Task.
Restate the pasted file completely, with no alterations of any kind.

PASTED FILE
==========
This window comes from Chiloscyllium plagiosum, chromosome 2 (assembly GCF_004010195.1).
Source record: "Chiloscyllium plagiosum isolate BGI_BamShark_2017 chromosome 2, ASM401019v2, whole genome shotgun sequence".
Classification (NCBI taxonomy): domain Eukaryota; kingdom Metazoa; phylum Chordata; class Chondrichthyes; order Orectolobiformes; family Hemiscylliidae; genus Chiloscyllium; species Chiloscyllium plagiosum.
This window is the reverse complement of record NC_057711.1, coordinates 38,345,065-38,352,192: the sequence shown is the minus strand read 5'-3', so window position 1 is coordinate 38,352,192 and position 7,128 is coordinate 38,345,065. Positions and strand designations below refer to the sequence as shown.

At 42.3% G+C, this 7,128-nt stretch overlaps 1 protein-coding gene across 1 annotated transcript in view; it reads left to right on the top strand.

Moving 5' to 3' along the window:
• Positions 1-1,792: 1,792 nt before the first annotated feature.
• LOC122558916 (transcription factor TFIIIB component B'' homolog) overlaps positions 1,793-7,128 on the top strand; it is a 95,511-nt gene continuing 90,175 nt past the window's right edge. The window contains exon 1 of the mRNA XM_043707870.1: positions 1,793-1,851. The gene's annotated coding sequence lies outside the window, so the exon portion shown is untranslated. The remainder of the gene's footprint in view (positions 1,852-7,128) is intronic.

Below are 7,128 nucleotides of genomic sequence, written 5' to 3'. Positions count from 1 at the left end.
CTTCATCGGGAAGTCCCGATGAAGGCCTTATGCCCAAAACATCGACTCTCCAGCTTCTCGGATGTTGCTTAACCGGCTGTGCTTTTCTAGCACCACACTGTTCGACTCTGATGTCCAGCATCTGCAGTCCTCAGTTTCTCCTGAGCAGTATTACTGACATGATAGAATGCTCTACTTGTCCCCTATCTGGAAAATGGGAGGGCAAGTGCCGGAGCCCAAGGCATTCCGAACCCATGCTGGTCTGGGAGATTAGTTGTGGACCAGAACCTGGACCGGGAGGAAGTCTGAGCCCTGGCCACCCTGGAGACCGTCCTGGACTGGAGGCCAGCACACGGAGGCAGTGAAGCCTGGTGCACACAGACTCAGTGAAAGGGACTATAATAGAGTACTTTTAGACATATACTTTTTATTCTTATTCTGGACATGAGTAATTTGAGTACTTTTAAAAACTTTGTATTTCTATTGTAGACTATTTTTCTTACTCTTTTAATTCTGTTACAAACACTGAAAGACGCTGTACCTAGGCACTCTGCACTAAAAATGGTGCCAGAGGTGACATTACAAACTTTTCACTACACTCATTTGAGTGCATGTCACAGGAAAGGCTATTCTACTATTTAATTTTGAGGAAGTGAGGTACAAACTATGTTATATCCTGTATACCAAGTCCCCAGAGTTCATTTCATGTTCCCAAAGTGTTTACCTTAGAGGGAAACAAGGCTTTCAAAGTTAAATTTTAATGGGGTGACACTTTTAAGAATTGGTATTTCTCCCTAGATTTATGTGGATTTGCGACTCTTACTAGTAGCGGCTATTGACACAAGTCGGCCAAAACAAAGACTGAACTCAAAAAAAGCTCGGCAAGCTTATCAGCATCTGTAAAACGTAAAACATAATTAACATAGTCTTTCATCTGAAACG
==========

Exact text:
This window comes from Chiloscyllium plagiosum, chromosome 2 (assembly GCF_004010195.1).
Source record: "Chiloscyllium plagiosum isolate BGI_BamShark_2017 chromosome 2, ASM401019v2, whole genome shotgun sequence".
Classification (NCBI taxonomy): domain Eukaryota; kingdom Metazoa; phylum Chordata; class Chondrichthyes; order Orectolobiformes; family Hemiscylliidae; genus Chiloscyllium; species Chiloscyllium plagiosum.
This window is the reverse complement of record NC_057711.1, coordinates 38,345,065-38,352,192: the sequence shown is the minus strand read 5'-3', so window position 1 is coordinate 38,352,192 and position 7,128 is coordinate 38,345,065. Positions and strand designations below refer to the sequence as shown.

At 42.3% G+C, this 7,128-nt stretch overlaps 1 protein-coding gene across 1 annotated transcript in view; it reads left to right on the top strand.

Moving 5' to 3' along the window:
• Positions 1-1,792: 1,792 nt before the first annotated feature.
• LOC122558916 (transcription factor TFIIIB component B'' homolog) overlaps positions 1,793-7,128 on the top strand; it is a 95,511-nt gene continuing 90,175 nt past the window's right edge. The window contains exon 1 of the mRNA XM_043707870.1: positions 1,793-1,851. The gene's annotated coding sequence lies outside the window, so the exon portion shown is untranslated. The remainder of the gene's footprint in view (positions 1,852-7,128) is intronic.

Below are 7,128 nucleotides of genomic sequence, written 5' to 3'. Positions count from 1 at the left end.
CTTCATCGGGAAGTCCCGATGAAGGCCTTATGCCCAAAACATCGACTCTCCAGCTTCTCGGATGTTGCTTAACCGGCTGTGCTTTTCTAGCACCACACTGTTCGACTCTGATGTCCAGCATCTGCAGTCCTCAGTTTCTCCTGAGCAGTATTACTGACATGATAGAATGCTCTACTTGTCCCCTATCTGGAAAATGGGAGGGCAAGTGCCGGAGCCCAAGGCATTCCGAACCCATGCTGGTCTGGGAGATTAGTTGTGGACCAGAACCTGGACCGGGAGGAAGTCTGAGCCCTGGCCACCCTGGAGACCGTCCTGGACTGGAGGCCAGCACACGGAGGCAGTGAAGCCTGGTGCACACAGACTCAGTGAAAGGGACTATAATAGAGTACTTTTAGACATATACTTTTTATTCTTATTCTGGACATGAGTAATTTGAGTACTTTTAAAAACTTTGTATTTCTATTGTAGACTATTTTTCTTACTCTTTTAATTCTGTTACAAACACTGAAAGACGCTGTACCTAGGCACTCTGCACTAAAAATGGTGCCAGAGGTGACATTACAAACTTTTCACTACACTCATTTGAGTGCATGTCACAGGAAAGGCTATTCTACTATTTAATTTTGAGGAAGTGAGGTACAAACTATGTTATATCCTGTATACCAAGTCCCCAGAGTTCATTTCATGTTCCCAAAGTGTTTACCTTAGAGGGAAACAAGGCTTTCAAAGTTAAATTTTAATGGGGTGACACTTTTAAGAATTGGTATTTCTCCCTAGATTTATGTGGATTTGCGACTCTTACTAGTAGCGGCTATTGACACAAGTCGGCCAAAACAAAGACTGAACTCAAAAAAAGCTCGGCAAGCTTATCAGCATCTGTAAAACGTAAAACATAATTAACATAGTCTTTCATCTGAAACG